The Importance of a Cover Letter

So, you’ve seen a job you really like, you’ve written a strong CV that’s tailored for the role, and now comes that dreaded moment where you are asked to “provide a brief cover letter outlining your experience and suitability for the role”. How on earth do you go about condensing a strong academic record, hands-on expertise in a particular technology field or relevant ‘soft-skills’ into just half a side of A4? And is it important anyway? Isn’t a strong CV enough to already bag you dozens of interviews anyway? Well … not always.

Adding value to your application

Think about it from the hiring manager’s (HM) point of view for a moment. Yes, your CV is strong and lists some relevant experience. Unfortunately, so do the next three in the in-tray. The HM skims through the CVs, but they’re already running late for a team meeting on the other side of the building, half their mind is distracted by that upcoming funding application that is due in three days, and they’re preparing a crucial presentation to update a client on a major project they have in the pipeline. A concise cover letter is one of the best ways to ensure that in the few minutes a HM has to make a decision, it is YOUR details that stand out and precipitate an interview.

That’s great! But what do I actually write?

So, this is where it gets a little complicated. At the end of the day, a cover letter is your personal document and should be a reflection of your character, as well as your experience and motivations, so it’s difficult to give any formal template to follow. Then again, a few general guidelines will go a long way to help you stand out from the crowd.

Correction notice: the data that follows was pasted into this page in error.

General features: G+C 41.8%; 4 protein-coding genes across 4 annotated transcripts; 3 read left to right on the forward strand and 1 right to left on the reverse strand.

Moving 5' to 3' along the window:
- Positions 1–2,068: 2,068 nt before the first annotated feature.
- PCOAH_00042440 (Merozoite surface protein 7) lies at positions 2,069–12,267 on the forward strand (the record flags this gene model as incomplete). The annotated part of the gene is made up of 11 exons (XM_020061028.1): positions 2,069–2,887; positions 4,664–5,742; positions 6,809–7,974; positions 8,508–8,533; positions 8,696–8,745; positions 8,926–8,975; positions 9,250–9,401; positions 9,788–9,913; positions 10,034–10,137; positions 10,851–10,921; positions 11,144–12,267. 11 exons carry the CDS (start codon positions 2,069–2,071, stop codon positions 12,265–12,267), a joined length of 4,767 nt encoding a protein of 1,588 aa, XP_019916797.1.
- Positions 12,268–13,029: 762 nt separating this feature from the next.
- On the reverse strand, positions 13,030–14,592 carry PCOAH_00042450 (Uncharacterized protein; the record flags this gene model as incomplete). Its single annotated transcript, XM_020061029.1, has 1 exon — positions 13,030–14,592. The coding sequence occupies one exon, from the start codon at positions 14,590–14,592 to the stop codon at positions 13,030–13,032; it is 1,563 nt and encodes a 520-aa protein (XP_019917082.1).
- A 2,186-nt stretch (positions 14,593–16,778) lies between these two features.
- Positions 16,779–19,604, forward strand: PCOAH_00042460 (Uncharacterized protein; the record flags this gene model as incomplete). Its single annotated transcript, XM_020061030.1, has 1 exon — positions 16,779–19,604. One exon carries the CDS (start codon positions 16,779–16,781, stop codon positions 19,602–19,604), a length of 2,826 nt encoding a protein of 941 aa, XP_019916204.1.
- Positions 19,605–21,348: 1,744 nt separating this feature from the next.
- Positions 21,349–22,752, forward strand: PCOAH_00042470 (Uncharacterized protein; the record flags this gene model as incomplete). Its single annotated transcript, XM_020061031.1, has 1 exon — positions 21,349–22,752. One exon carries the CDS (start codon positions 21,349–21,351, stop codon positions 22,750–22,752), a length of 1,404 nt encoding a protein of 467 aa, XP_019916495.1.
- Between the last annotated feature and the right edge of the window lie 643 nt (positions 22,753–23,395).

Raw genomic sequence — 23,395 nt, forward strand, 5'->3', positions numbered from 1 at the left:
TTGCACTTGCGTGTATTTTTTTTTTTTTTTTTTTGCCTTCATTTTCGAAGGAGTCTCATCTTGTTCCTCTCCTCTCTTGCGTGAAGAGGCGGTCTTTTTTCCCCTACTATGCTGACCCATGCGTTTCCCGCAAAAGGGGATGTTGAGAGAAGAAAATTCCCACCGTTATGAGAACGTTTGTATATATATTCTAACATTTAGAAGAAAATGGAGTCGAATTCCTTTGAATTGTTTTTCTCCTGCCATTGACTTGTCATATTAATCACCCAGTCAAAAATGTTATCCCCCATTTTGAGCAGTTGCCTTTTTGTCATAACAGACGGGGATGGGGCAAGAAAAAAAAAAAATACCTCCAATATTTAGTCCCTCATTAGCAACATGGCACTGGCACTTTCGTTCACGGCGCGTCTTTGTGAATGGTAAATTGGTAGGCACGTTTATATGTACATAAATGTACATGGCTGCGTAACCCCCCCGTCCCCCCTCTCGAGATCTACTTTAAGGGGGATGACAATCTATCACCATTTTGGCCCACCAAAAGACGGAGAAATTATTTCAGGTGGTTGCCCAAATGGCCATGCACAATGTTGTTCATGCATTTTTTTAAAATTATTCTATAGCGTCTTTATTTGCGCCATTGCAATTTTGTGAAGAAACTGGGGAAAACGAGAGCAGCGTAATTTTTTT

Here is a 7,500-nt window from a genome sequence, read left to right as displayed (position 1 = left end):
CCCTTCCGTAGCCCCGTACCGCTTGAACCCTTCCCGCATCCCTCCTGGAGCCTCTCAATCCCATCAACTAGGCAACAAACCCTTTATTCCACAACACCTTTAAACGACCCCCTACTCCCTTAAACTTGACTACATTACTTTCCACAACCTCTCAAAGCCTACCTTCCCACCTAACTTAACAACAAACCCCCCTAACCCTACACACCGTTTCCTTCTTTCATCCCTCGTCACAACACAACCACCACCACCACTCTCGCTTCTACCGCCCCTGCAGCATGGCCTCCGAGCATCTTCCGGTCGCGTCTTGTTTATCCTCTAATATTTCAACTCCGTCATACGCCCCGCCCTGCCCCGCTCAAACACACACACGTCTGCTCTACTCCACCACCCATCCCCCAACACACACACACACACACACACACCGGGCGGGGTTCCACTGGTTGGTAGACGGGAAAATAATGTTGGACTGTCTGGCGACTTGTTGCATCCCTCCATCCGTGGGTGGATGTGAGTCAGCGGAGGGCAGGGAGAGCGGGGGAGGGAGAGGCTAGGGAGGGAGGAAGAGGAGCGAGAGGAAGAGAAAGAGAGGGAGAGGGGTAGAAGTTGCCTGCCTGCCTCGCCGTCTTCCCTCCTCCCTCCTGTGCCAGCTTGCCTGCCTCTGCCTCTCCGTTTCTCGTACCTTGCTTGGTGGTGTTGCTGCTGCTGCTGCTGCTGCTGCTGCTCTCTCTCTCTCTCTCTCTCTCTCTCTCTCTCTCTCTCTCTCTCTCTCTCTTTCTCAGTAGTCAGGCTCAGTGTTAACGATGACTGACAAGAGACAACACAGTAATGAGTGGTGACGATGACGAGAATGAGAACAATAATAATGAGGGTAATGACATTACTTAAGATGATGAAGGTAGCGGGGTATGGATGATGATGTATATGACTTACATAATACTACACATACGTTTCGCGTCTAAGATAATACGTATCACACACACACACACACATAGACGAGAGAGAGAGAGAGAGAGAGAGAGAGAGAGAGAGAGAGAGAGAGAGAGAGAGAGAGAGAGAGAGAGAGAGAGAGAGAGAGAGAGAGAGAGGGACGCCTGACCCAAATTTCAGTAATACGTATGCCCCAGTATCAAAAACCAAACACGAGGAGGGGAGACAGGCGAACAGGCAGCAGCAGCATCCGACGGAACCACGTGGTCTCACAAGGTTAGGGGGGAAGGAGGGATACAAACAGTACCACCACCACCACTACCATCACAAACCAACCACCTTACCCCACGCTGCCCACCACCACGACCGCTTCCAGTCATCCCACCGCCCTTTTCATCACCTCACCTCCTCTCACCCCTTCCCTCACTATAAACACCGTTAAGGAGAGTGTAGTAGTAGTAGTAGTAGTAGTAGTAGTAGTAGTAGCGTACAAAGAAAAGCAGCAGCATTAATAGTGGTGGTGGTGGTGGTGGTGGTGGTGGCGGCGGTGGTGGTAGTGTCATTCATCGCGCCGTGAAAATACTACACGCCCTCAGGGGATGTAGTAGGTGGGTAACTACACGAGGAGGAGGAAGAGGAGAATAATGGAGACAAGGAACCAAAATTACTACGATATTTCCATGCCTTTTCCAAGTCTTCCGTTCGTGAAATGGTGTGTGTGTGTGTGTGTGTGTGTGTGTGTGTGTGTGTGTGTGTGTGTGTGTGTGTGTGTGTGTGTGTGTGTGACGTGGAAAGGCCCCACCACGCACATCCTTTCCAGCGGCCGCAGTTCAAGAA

Do:

  • Tailor each cover letter to the position and company you’re applying for. HMs will sniff out a generic application a mile off and not be impressed. Consider how you feel receiving a letter from a utility company that begins “Dear Valued Customer”

  • Keep things to the point. If you can make your case in three lines vs. three paragraphs, the HM will know you’re not someone that will waste their time as an employee.

  • Give plenty of examples that support or justify the experience you’ve given. “I’m experienced with laboratory techniques and data analysis”. Great! What does that mean you’ve actually done? At what point in your CV?

  • Spend time researching the company and be able to justify why it is them in particular you are applying to. Show some engagement with the role: either through referencing a case study, an aspect of working culture, or something that shows you’re not making another generic application.

Don’t: